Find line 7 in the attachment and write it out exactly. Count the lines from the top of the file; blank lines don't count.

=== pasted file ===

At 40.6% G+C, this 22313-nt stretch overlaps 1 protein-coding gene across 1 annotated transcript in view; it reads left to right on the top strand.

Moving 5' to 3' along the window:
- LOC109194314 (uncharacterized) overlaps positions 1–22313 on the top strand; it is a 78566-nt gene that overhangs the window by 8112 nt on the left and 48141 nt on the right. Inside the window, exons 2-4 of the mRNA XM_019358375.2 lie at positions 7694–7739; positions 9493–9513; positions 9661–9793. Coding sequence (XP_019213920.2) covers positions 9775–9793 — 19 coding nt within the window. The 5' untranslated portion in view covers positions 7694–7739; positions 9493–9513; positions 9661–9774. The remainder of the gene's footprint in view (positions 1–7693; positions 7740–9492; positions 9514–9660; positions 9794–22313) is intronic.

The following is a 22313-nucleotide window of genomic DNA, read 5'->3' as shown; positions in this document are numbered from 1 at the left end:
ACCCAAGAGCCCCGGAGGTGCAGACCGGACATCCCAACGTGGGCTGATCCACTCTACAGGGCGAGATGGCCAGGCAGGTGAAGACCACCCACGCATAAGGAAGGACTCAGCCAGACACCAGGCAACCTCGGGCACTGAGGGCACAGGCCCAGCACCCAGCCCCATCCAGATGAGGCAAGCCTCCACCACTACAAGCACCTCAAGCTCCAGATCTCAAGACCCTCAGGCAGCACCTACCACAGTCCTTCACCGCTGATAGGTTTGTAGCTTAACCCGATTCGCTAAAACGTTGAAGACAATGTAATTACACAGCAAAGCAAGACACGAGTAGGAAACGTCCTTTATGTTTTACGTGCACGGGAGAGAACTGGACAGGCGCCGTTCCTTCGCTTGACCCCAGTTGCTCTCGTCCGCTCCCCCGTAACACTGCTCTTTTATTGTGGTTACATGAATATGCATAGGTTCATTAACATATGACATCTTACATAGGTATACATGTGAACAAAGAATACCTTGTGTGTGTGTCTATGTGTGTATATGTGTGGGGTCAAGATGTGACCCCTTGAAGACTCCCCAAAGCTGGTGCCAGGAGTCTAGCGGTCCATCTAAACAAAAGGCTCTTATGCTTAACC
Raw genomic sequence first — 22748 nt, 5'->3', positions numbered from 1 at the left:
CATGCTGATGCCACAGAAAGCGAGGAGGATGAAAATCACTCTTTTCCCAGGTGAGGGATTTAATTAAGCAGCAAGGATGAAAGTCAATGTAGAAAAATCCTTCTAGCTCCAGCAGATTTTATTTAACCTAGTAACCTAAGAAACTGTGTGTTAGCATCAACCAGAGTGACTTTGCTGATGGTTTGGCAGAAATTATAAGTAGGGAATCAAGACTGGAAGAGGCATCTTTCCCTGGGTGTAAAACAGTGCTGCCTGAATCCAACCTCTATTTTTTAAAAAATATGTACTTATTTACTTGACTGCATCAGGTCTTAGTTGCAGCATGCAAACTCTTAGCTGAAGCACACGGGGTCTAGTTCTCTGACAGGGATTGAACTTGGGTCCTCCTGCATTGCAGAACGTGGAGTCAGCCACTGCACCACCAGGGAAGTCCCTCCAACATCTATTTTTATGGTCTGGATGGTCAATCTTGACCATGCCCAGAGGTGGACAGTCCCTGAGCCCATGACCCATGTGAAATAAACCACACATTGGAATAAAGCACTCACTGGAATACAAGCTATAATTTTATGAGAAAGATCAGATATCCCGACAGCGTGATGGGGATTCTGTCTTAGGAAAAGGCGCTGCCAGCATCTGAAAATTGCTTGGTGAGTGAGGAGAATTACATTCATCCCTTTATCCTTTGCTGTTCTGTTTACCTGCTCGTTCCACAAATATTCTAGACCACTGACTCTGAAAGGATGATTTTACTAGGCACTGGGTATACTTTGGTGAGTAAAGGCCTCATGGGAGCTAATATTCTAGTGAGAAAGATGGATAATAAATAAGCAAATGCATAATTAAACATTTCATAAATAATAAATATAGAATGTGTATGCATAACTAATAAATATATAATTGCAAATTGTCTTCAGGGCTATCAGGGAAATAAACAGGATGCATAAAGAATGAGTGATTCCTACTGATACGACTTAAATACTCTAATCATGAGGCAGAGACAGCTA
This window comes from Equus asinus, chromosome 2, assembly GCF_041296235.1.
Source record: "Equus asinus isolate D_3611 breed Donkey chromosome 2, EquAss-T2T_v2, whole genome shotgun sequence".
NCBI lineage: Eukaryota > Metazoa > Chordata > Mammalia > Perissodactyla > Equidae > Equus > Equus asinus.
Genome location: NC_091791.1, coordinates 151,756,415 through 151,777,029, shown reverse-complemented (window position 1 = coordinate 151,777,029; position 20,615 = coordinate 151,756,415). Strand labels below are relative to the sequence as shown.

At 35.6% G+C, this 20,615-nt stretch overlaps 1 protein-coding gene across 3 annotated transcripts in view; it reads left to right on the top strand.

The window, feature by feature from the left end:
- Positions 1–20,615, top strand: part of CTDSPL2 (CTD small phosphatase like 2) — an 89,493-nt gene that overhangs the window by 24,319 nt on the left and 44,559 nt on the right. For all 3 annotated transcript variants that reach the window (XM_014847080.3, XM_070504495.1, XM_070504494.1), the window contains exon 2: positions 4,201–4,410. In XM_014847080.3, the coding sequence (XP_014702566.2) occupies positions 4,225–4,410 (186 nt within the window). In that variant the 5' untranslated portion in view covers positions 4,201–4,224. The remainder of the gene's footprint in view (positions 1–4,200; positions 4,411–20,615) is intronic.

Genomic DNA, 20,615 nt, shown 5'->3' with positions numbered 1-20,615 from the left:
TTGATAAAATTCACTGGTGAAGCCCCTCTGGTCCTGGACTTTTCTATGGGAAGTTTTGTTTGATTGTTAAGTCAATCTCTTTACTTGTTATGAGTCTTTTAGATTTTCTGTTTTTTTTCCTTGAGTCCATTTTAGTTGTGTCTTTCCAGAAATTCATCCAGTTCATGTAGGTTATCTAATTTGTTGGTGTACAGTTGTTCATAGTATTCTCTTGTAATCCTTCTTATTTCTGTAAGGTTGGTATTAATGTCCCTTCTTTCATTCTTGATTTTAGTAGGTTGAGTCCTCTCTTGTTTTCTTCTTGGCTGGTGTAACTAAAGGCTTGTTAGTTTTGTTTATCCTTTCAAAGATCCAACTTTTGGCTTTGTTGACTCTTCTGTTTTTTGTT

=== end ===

CATGCTGATGCCACAGAAAGCGAGGAGGATGAAAATCACTCTTTTCCCAGGTGAGGGATTTAATTAAGCAGCAAGGATGAAAGTCAATGTAGAAAAATCCTTCTAGCTCCAGCAGATTTTATTTAACCTAGTAACCTAAGAAACTGTGTGTTAGCATCAACCAGAGTGACTTTGCTGATGGTTTGGCAGAAATTATAAGTAGGGAATCAAGACTGGAAGAGGCATCTTTCCCTGGGTGTAAAACAGTGCTGCCTGAATCCAACCTCTATTTTTTAAAAAATATGTACTTATTTACTTGACTGCATCAGGTCTTAGTTGCAGCATGCAAACTCTTAGCTGAAGCACACGGGGTCTAGTTCTCTGACAGGGATTGAACTTGGGTCCTCCTGCATTGCAGAACGTGGAGTCAGCCACTGCACCACCAGGGAAGTCCCTCCAACATCTATTTTTATGGTCTGGATGGTCAATCTTGACCATGCCCAGAGGTGGACAGTCCCTGAGCCCATGACCCATGTGAAATAAACCACACATTGGAATAAAGCACTCACTGGAATACAAGCTATAATTTTATGAGAAAGATCAGATATCCCGACAGCGTGATGGGGATTCTGTCTTAGGAAAAGGCGCTGCCAGCATCTGAAAATTGCTTGGTGAGTGAGGAGAATTACATTCATCCCTTTATCCTTTGCTGTTCTGTTTACCTGCTCGTTCCACAAATATTCTAGACCACTGACTCTGAAAGGATGATTTTACTAGGCACTGGGTATACTTTGGTGAGTAAAGGCCTCATGGGAGCTAATATTCTAGTGAGAAAGATGGATAATAAATAAGCAAATGCATAATTAAACATTTCATAAATAATAAATATAGAATGTGTATGCATAACTAATAAATATATAATTGCAAATTGTCTTCAGGGCTATCAGGGAAATAAACAGGATGCATAAAGAATGAGTGATTCCTACTGATACGACTTAAATACTCTAATCATGAGGCAGAGACAGCTA